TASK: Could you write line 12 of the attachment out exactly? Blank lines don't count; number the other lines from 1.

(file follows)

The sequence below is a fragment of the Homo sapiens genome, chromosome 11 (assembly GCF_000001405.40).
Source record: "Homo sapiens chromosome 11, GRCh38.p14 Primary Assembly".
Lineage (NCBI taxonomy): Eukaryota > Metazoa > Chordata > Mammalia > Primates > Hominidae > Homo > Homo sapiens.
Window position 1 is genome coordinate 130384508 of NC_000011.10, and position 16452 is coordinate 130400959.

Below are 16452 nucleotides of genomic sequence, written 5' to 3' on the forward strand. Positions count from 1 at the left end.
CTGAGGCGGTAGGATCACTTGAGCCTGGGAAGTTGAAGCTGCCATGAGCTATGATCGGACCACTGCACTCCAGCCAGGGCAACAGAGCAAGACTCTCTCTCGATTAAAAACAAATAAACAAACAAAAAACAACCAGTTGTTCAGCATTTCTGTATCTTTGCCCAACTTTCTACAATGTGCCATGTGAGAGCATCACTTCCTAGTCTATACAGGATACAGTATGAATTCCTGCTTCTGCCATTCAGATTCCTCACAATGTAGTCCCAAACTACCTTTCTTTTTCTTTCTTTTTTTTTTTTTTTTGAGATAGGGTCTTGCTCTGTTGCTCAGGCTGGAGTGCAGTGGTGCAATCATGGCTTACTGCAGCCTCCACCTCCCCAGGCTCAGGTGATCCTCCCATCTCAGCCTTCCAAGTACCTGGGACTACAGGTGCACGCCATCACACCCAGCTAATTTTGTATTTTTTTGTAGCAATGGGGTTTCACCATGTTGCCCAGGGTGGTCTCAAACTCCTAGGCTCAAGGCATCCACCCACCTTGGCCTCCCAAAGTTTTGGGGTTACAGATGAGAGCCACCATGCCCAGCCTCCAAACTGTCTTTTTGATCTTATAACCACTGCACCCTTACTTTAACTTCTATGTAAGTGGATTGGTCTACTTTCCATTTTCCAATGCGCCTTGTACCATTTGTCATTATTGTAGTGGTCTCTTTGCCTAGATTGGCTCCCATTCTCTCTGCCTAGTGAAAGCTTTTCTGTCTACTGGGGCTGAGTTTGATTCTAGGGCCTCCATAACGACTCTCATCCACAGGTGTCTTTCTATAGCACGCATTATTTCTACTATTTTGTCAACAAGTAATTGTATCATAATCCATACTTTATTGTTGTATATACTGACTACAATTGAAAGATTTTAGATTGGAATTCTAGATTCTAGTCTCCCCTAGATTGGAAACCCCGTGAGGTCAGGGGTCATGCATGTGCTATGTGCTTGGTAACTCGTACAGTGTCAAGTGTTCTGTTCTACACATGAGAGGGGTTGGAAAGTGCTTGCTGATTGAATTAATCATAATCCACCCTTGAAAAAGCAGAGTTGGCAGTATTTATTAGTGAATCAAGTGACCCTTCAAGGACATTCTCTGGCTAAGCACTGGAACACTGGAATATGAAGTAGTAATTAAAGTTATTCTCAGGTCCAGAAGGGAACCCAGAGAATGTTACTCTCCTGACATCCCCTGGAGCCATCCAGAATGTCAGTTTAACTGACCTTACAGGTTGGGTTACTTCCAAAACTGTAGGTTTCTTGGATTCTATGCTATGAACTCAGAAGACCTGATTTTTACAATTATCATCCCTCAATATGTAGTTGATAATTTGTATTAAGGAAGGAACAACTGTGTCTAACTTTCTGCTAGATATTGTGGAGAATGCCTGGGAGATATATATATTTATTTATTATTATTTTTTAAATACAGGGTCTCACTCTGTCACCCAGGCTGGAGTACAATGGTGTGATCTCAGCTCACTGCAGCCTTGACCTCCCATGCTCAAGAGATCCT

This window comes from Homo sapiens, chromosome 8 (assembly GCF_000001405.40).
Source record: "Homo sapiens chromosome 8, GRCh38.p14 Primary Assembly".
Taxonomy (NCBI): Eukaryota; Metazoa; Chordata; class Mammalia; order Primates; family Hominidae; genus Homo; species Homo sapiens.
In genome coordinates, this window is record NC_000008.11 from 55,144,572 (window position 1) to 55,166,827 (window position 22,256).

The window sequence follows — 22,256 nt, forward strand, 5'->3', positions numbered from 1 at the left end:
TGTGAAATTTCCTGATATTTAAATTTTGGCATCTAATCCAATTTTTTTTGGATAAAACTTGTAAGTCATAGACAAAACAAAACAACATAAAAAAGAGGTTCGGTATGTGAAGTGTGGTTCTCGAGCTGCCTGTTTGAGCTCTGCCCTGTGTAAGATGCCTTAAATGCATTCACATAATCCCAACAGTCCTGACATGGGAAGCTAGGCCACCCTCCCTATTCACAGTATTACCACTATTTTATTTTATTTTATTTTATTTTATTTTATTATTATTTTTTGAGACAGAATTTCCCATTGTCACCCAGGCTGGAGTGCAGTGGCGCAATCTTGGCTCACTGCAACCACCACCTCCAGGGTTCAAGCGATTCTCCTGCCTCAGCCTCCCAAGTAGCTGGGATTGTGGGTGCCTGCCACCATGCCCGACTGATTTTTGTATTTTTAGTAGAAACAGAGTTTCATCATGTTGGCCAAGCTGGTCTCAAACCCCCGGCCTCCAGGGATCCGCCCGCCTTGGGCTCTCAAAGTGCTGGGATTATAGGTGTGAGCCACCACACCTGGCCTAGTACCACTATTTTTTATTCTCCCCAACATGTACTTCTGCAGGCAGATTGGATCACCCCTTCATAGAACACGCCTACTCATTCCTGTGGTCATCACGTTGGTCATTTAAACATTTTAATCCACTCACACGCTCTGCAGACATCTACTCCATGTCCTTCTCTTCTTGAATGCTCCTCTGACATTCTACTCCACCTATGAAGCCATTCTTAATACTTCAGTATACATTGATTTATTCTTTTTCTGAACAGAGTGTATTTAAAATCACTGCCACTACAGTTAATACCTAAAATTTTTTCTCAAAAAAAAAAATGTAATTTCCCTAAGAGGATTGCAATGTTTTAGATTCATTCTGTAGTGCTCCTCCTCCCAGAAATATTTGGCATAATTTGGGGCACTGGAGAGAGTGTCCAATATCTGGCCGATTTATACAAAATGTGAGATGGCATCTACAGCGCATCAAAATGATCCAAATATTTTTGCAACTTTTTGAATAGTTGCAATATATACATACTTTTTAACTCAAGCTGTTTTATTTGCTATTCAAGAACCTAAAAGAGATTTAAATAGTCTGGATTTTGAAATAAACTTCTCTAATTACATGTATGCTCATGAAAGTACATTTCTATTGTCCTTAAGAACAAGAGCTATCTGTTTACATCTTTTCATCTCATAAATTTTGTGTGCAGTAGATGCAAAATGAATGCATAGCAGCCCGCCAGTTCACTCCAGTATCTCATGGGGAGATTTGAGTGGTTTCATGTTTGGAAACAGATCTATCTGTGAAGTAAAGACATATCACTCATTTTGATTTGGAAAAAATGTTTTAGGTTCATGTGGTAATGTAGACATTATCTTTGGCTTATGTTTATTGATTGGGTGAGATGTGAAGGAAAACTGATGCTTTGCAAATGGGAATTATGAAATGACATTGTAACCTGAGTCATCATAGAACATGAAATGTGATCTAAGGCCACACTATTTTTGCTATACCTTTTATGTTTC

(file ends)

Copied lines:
TGTGAAATTTCCTGATATTTAAATTTTGGCATCTAATCCAATTTTTTTTGGATAAAACTTGTAAGTCATAGACAAAACAAAACAACATAAAAAAGAGGTTCGGTATGTGAAGTGTGGTTCTCGAGCTGCCTGTTTGAGCTCTGCCCTGTGTAAGATGCCTTAAATGCATTCACATAATCCCAACAGTCCTGACATGGGAAGCTAGGCCACCCTCCCTATTCACAGTATTACCACTATTTTATTTTATTTTATTTTATTTTATTTTATTATTATTTTTTGAGACAGAATTTCCCATTGTCACCCAGGCTGGAGTGCAGTGGCGCAATCTTGGCTCACTGCAACCACCACCTCCAGGGTTCAAGCGATTCTCCTGCCTCAGCCTCCCAAGTAGCTGGGATTGTGGGTGCCTGCCACCATGCCCGACTGATTTTTGTATTTTTAGTAGAAACAGAGTTTCATCATGTTGGCCAAGCTGGTCTCAAACCCCCGGCCTCCAGGGATCCGCCCGCCTTGGGCTCTCAAAGTGCTGGGATTATAGGTGTGAGCCACCACACCTGGCCTAGTACCACTATTTTTTATTCTCCCCAACATGTACTTCTGCAGGCAGATTGGATCACCCCTTCATAGAACACGCCTACTCATTCCTGTGGTCATCACGTTGGTCATTTAAACATTTTAATCCACTCACACGCTCTGCAGACATCTACTCCATGTCCTTCTCTTCTTGAATGCTCCTCTGACATTCTACTCCACCTATGAAGCCATTCTTAATACTTCAGTATACATTGATTTATTCTTTTTCTGAACAGAGTGTATTTAAAATCACTGCCACTACAGTTAATACCTAAAATTTTTTCTCAAAAAAAAAAATGTAATTTCCCTAAGAGGATTGCAATGTTTTAGATTCATTCTGTAGTGCTCCTCCTCCCAGAAATATTTGGCATAATTTGGGGCACTGGAGAGAGTGTCCAATATCTGGCCGATTTATACAAAATGTGAGATGGCATCTACAGCGCATCAAAATGATCCAAATATTTTTGCAACTTTTTGAATAGTTGCAATATATACATACTTTTTAACTCAAGCTGTTTTATTTGCTATTCAAGAACCTAAAAGAGATTTAAATAGTCTGGATTTTGAAATAAACTTCTCTAATTACATGTATGCTCATGAAAGTACATTTCTATTGTCCTTAAGAACAAGAGCTATCTGTTTACATCTTTTCATCTCATAAATTTTGTGTGCAGTAGATGCAAAATGAATGCATAGCAGCCCGCCAGTTCACTCCAGTATCTCATGGGGAGATTTGAGTGGTTTCATGTTTGGAAACAGATCTATCTGTGAAGTAAAGACATATCACTCATTTTGATTTGGAAAAAATGTTTTAGGTTCATGTGGTAATGTAGACATTATCTTTGGCTTATGTTTATTGATTGGGTGAGATGTGAAGGAAAACTGATGCTTTGCAAATGGGAATTATGAAATGACATTGTAACCTGAGTCATCATAGAACATGAAATGTGATCTAAGGCCACACTATTTTTGCTATACCTTTTATGTTTC